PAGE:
Did you see the first item of RTÉ’s Prime Time last night? I mean, DID YOU SEE IT? I haven’t been so entertained, educated and informed in years.
Miriam O’Callaghan was ring-mistress and her guests were Pearse Doherty (on-screen from Belfast) and Hildegarde Naughton. Hildegarde is Minister of State at the Department of Transport. More important, she is a Fine Gael minister.
The fact that she’s Fine Gael matters, because it was Fine Gael who put her on air to take the flak for Simon Coveney. Pearse Doherty is Sinn Féin, and he was on to take aim at Hildegarde and not hit the wall. I think we can safely say both politicians fulfilled their role for the night.
Since Simon Coveney had had lumps taken out of him at a committee meeting earlier in the day, it was Hildegarde’s job to staunch the flow of political blood and somehow allow Simon to stumble out of the Zappone affair alive.
Hildegarde tried her best to do this by using two strategies. One was to say “If you say, Pearse Doherty, that Simon was telling massive porkies about not having offered the job to Katherine Zappone, you’re impugning the reputation of a top civil servant, who says he’s as one with Simon in what he said and did re Zappone”. Which was hilarious, because it implied that Simon might lie but a top civil servant? Never. What about both of them, Hildegarde?
The other strategy Hildegarde (what a lovely name!) employed was to run down the clock. You know, like footballers take the ball to the corner flag and try to stall attempts to retrieve it until the final whistle goes. Hildegarde’s strategy involved, when she was asked a question, giving a very long answer. It also involved answering when a question was addressed to Pearse Doherty. This meant when she was finally stopped, Pearse had to start at the beginning of his answer again. “Hildegarde Naughton, stop talking!’ Miriam said testily, but Hildegarde kept on talking. Or stopping for a few seconds and then, when Pearse Doherty spoke, answering over the top of him, so …now you got it – a few more seconds were safely navigated.
Hildegarde did what she could to sketch the Zappone affair as a slightly unfortunate, relatively minor incident, and now let’s all get back to the business of governing. After all, Simon had apologised for the whole thing – what more could anyone want?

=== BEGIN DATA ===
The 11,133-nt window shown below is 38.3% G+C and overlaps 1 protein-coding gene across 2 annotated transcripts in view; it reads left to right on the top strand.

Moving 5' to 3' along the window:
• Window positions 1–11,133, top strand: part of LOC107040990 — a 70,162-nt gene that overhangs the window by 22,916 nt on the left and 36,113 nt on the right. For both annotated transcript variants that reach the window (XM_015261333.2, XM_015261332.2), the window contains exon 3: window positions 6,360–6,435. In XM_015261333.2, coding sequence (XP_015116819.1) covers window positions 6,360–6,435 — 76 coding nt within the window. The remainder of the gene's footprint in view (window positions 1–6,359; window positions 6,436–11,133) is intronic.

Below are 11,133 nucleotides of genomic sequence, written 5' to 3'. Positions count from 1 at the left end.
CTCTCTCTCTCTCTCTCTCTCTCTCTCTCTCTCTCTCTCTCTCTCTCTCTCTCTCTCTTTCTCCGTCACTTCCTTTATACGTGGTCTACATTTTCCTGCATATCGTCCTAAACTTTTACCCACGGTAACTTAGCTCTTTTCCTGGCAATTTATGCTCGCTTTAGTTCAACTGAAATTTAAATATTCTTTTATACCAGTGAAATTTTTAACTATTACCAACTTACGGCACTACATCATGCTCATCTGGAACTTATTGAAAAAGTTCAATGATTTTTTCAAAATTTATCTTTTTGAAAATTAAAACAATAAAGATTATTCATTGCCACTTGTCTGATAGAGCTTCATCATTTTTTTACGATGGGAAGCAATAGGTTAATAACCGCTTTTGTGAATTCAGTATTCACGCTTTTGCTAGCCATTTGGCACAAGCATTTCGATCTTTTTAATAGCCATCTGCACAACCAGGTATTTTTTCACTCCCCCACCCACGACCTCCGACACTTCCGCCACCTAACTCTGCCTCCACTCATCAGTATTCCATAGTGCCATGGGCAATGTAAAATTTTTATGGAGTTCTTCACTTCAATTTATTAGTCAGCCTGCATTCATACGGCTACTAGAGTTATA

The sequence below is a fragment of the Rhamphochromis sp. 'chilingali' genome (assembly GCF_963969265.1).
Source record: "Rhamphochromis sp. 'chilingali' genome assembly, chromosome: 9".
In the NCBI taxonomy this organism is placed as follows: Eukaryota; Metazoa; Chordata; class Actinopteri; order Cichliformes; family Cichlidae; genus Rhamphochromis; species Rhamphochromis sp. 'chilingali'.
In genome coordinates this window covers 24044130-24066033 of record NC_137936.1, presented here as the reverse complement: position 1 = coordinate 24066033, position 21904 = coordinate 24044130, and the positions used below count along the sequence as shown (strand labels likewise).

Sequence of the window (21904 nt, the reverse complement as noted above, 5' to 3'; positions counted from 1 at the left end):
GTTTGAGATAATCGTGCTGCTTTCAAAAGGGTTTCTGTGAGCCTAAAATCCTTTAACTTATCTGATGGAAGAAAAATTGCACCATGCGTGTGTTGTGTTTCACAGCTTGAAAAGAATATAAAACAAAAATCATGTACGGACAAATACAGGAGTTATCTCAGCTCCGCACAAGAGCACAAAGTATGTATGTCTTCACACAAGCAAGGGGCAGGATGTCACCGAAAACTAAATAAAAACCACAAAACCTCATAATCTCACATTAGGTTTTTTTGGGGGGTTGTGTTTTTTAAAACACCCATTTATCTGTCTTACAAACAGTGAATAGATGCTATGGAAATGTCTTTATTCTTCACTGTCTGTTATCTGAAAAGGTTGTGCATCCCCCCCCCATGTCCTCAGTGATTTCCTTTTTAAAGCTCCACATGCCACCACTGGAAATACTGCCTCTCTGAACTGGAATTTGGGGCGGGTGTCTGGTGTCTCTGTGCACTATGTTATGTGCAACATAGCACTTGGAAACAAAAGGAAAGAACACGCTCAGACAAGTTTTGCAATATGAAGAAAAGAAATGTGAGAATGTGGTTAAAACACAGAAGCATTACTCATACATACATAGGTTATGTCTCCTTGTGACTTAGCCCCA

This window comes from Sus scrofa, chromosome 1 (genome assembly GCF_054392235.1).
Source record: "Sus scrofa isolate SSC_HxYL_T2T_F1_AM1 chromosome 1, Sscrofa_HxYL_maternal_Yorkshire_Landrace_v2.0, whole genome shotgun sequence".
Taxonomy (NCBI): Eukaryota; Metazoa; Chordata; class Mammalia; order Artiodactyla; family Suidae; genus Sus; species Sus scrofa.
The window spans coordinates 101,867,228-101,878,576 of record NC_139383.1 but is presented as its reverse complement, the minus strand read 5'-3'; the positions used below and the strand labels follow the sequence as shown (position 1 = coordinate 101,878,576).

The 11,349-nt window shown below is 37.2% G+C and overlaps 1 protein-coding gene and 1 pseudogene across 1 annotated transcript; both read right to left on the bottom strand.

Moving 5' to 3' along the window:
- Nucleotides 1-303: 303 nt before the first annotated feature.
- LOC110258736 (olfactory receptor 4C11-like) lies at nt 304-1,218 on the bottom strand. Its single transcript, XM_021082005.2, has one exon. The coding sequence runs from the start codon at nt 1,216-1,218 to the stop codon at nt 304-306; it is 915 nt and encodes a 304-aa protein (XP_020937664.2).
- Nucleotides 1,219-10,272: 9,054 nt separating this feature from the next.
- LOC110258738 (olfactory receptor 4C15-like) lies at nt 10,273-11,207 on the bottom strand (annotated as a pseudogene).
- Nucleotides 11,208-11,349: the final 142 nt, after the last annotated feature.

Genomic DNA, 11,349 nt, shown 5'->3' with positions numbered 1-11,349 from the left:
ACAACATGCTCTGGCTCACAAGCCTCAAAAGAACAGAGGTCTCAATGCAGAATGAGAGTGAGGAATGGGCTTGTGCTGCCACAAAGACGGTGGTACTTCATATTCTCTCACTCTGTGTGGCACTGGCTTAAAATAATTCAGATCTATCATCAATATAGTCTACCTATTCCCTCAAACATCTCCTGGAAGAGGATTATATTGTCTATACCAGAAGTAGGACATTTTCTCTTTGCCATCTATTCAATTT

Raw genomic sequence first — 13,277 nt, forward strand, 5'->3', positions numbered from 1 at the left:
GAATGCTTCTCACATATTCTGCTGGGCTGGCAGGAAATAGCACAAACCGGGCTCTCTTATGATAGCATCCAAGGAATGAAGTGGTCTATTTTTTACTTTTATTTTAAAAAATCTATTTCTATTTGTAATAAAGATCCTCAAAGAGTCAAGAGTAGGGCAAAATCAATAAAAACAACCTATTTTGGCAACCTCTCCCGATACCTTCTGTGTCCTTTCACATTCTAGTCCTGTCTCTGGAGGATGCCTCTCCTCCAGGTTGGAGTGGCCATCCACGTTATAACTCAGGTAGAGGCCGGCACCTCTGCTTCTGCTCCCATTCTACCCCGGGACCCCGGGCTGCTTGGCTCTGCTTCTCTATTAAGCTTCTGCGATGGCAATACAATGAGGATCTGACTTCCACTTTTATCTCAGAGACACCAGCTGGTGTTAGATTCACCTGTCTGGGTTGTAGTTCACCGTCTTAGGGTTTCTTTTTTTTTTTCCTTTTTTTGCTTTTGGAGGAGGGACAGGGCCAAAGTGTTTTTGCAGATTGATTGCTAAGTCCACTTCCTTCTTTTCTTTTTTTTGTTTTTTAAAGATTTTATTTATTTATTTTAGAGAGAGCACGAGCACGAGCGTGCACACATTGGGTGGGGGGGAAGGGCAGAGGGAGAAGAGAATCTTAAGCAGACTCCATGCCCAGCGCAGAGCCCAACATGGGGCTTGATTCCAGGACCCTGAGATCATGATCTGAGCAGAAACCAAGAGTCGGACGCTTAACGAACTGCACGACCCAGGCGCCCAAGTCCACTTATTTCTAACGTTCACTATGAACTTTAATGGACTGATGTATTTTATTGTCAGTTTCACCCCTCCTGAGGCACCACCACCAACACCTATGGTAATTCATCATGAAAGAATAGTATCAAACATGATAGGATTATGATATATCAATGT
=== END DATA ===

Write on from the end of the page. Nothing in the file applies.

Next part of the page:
The whole discussion centred on whether Simon had offered Zappone a job or not. Hildegarde figured not. Miriam said he must have, otherwise why would Zappone be so gushing in her thanks to Simon, wonderful opportunity, she’d be in there batting for Ireland , etc. ?
Pearse Doherty looked like a man staring at a barrel of fish who has just been handed a gun and told to start shooting them. He wondered aloud why, if he hadn’t made a job offer to Zappone, Simon didn’t correct her when she sent gushing thank you, thank yous in her messages? He also wondered if it was OK for a minister like Simon to delete his messages, him being a government minister and all.
The discussion ended with Hildegarde declaring that Simon never offered a job, he was simply “designing” one. Pearse Doherty got the last word. When being thanked for appearing on the show, he replied loudly “CRONYISM!”
Did you know that Hildegarde is a classically trained soprano? And in 2008 won the Association of Irish Musical Societies’ Best Actress award for her role as Eliza Doolittle in the Galway Patrician Musical Society’s production of My Fair Lady? She needed all her acting abilities last night, and then some.
Hildegarde ‘Stop Talking’ Naughton: sings like a canary but never about Simon.